It can be appreciated that limiting the amount of deflection of inner liner 20 may not only assure that lumen 40 remains open, but it also limits that amount of tissue ingrowth occurring along stent 10. For example, by limiting the degree to which liner 20 may deflect radially inward along medial region 18, the amount of tissue ingrowth occurring along medial 18 may be controlled. As discussed above, controlling the amount of tissue ingrowth occurring along stent 10 may be desirable because the amount of tissue ingrowth may directly correspond to the force necessary to remove stent 10 from a body lumen. In other words, the stent 10 maybe customized to have a given removal force by limiting the amount of elasticity (e.g., and thereby limiting the amount of radially inward deflection) of liner 20.

As can be appreciated from FIG. 2, end portions 27 may include an inner diameter depicted as “D3.” Diameter “D3” may be greater than or equal to diameter “D2.” Diameter “D3” may be about 15 mm-35 mm, or about 20 mm-30 mm, or about 25 mm, in some instances. In other words, inner layer 20 may be generally shaped to taper longitudinally from the end portion 27 closest to first end 21 to the medial portion 18. For example, the tapered portion 25 may bear some resemblance to a cone-shaped funnel. Further, as illustrated in FIG. 2, stent 10 may taper inwardly toward central longitudinal axis of stent 10 along flared portion 14 and may taper outwardly away from the central longitudinal axis of stent 10 along flared portion 16.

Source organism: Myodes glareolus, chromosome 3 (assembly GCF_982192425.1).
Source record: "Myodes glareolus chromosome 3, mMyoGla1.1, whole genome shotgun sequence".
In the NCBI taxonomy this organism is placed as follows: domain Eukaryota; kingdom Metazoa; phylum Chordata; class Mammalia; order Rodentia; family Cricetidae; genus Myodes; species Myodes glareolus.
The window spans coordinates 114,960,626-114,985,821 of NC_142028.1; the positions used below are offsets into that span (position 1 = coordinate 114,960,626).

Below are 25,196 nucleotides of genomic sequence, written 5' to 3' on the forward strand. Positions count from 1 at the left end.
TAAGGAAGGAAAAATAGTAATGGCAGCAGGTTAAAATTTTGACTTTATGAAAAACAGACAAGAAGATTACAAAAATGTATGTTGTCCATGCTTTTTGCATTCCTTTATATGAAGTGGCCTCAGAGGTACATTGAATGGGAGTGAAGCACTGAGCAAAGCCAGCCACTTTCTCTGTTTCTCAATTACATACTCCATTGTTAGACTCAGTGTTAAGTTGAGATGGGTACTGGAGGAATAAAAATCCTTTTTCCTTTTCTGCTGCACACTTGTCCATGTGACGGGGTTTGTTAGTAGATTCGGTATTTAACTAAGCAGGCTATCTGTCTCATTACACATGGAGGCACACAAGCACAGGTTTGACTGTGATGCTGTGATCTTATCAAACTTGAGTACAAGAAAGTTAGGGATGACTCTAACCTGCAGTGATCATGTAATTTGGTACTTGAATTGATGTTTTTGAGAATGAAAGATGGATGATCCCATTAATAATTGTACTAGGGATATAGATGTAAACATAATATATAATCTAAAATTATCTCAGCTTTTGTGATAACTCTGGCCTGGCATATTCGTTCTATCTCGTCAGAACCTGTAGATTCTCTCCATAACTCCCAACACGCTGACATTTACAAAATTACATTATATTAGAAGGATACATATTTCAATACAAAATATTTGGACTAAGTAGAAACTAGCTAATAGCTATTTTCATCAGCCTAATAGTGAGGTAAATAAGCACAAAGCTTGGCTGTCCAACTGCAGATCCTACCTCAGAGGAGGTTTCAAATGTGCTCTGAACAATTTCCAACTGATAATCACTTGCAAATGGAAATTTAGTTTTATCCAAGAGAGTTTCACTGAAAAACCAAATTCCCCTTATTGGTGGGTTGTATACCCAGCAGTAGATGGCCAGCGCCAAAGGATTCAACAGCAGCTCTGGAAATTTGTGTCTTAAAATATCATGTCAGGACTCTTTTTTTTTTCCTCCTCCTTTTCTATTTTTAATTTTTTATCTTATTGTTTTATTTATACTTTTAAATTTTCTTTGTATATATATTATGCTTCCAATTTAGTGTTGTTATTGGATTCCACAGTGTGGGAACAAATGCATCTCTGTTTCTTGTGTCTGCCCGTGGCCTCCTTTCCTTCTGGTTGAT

FIG. 3 illustrates a cross-section along line 3-3 of FIG. 2. As described above, this cross-section is taken through end portion 27 of flared region 14. As illustrated in FIG. 3, the filaments 12 of stent 10 defining end portion 27 may be sandwiched between inner layer 20 and outer layer 22. In other words, FIG. 3 illustrates that some portions of stent 10 (e.g., along flared region 14 and/or flared region 16), filaments 12 may have both inner layer 20 and outer layer 22 directly attached thereto. In other words, along some portions of stent 10 (e.g., along flared region 14 and/or flared region 16) no space may exist between filaments 12 and both inner layer 20 and outer layer 22.